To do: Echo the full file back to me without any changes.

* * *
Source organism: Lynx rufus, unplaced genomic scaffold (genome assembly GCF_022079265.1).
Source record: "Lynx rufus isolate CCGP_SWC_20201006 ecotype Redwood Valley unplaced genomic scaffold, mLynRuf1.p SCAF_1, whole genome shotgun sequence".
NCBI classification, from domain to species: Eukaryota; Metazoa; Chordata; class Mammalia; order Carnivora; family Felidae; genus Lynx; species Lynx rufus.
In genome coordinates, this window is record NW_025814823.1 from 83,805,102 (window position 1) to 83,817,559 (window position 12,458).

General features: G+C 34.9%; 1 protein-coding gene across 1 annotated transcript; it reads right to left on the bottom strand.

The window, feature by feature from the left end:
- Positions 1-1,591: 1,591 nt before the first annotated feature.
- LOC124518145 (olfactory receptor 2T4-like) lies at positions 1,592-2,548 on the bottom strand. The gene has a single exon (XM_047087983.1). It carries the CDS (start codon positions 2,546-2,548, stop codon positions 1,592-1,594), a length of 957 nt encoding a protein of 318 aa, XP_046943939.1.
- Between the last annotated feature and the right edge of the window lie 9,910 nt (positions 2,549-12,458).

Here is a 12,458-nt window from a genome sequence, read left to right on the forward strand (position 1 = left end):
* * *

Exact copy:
Source organism: Lynx rufus, unplaced genomic scaffold (genome assembly GCF_022079265.1).
Source record: "Lynx rufus isolate CCGP_SWC_20201006 ecotype Redwood Valley unplaced genomic scaffold, mLynRuf1.p SCAF_1, whole genome shotgun sequence".
NCBI classification, from domain to species: Eukaryota; Metazoa; Chordata; class Mammalia; order Carnivora; family Felidae; genus Lynx; species Lynx rufus.
In genome coordinates, this window is record NW_025814823.1 from 83,805,102 (window position 1) to 83,817,559 (window position 12,458).

General features: G+C 34.9%; 1 protein-coding gene across 1 annotated transcript; it reads right to left on the bottom strand.

The window, feature by feature from the left end:
- Positions 1-1,591: 1,591 nt before the first annotated feature.
- LOC124518145 (olfactory receptor 2T4-like) lies at positions 1,592-2,548 on the bottom strand. The gene has a single exon (XM_047087983.1). It carries the CDS (start codon positions 2,546-2,548, stop codon positions 1,592-1,594), a length of 957 nt encoding a protein of 318 aa, XP_046943939.1.
- Between the last annotated feature and the right edge of the window lie 9,910 nt (positions 2,549-12,458).

Here is a 12,458-nt window from a genome sequence, read left to right on the forward strand (position 1 = left end):